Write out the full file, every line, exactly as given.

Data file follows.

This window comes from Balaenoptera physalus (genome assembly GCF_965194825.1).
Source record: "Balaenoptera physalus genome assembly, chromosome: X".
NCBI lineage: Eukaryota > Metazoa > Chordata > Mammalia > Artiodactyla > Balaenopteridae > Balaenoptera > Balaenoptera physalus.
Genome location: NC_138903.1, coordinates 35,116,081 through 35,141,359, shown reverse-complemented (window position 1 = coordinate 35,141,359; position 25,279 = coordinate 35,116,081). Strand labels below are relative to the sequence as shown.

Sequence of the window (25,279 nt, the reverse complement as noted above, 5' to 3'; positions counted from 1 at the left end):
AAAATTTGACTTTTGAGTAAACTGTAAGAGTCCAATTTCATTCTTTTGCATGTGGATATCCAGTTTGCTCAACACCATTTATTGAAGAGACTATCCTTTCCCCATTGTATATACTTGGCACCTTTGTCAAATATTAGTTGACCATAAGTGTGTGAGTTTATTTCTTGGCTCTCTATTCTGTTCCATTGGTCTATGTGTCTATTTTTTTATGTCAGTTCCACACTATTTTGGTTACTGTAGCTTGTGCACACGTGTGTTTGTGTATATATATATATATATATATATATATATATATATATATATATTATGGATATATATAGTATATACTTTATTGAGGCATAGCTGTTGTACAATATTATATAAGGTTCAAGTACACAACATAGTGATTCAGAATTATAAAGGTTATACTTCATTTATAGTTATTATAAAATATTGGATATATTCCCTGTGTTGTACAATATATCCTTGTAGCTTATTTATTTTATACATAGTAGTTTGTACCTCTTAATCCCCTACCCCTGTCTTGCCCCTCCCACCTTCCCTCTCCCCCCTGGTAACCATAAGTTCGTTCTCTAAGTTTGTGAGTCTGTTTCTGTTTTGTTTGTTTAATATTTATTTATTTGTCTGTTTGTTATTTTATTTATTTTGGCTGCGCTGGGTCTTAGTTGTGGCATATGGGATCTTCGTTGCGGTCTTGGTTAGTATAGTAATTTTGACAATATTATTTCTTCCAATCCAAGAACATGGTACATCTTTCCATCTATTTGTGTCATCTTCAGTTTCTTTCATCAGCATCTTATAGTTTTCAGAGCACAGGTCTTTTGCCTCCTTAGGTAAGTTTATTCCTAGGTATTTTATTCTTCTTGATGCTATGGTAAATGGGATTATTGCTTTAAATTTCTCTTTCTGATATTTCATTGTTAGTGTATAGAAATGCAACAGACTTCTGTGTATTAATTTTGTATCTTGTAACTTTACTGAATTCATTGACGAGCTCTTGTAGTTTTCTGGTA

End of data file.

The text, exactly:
This window comes from Balaenoptera physalus (genome assembly GCF_965194825.1).
Source record: "Balaenoptera physalus genome assembly, chromosome: X".
NCBI lineage: Eukaryota > Metazoa > Chordata > Mammalia > Artiodactyla > Balaenopteridae > Balaenoptera > Balaenoptera physalus.
Genome location: NC_138903.1, coordinates 35,116,081 through 35,141,359, shown reverse-complemented (window position 1 = coordinate 35,141,359; position 25,279 = coordinate 35,116,081). Strand labels below are relative to the sequence as shown.

Sequence of the window (25,279 nt, the reverse complement as noted above, 5' to 3'; positions counted from 1 at the left end):
AAAATTTGACTTTTGAGTAAACTGTAAGAGTCCAATTTCATTCTTTTGCATGTGGATATCCAGTTTGCTCAACACCATTTATTGAAGAGACTATCCTTTCCCCATTGTATATACTTGGCACCTTTGTCAAATATTAGTTGACCATAAGTGTGTGAGTTTATTTCTTGGCTCTCTATTCTGTTCCATTGGTCTATGTGTCTATTTTTTTATGTCAGTTCCACACTATTTTGGTTACTGTAGCTTGTGCACACGTGTGTTTGTGTATATATATATATATATATATATATATATATATATATATATATTATGGATATATATAGTATATACTTTATTGAGGCATAGCTGTTGTACAATATTATATAAGGTTCAAGTACACAACATAGTGATTCAGAATTATAAAGGTTATACTTCATTTATAGTTATTATAAAATATTGGATATATTCCCTGTGTTGTACAATATATCCTTGTAGCTTATTTATTTTATACATAGTAGTTTGTACCTCTTAATCCCCTACCCCTGTCTTGCCCCTCCCACCTTCCCTCTCCCCCCTGGTAACCATAAGTTCGTTCTCTAAGTTTGTGAGTCTGTTTCTGTTTTGTTTGTTTAATATTTATTTATTTGTCTGTTTGTTATTTTATTTATTTTGGCTGCGCTGGGTCTTAGTTGTGGCATATGGGATCTTCGTTGCGGTCTTGGTTAGTATAGTAATTTTGACAATATTATTTCTTCCAATCCAAGAACATGGTACATCTTTCCATCTATTTGTGTCATCTTCAGTTTCTTTCATCAGCATCTTATAGTTTTCAGAGCACAGGTCTTTTGCCTCCTTAGGTAAGTTTATTCCTAGGTATTTTATTCTTCTTGATGCTATGGTAAATGGGATTATTGCTTTAAATTTCTCTTTCTGATATTTCATTGTTAGTGTATAGAAATGCAACAGACTTCTGTGTATTAATTTTGTATCTTGTAACTTTACTGAATTCATTGACGAGCTCTTGTAGTTTTCTGGTA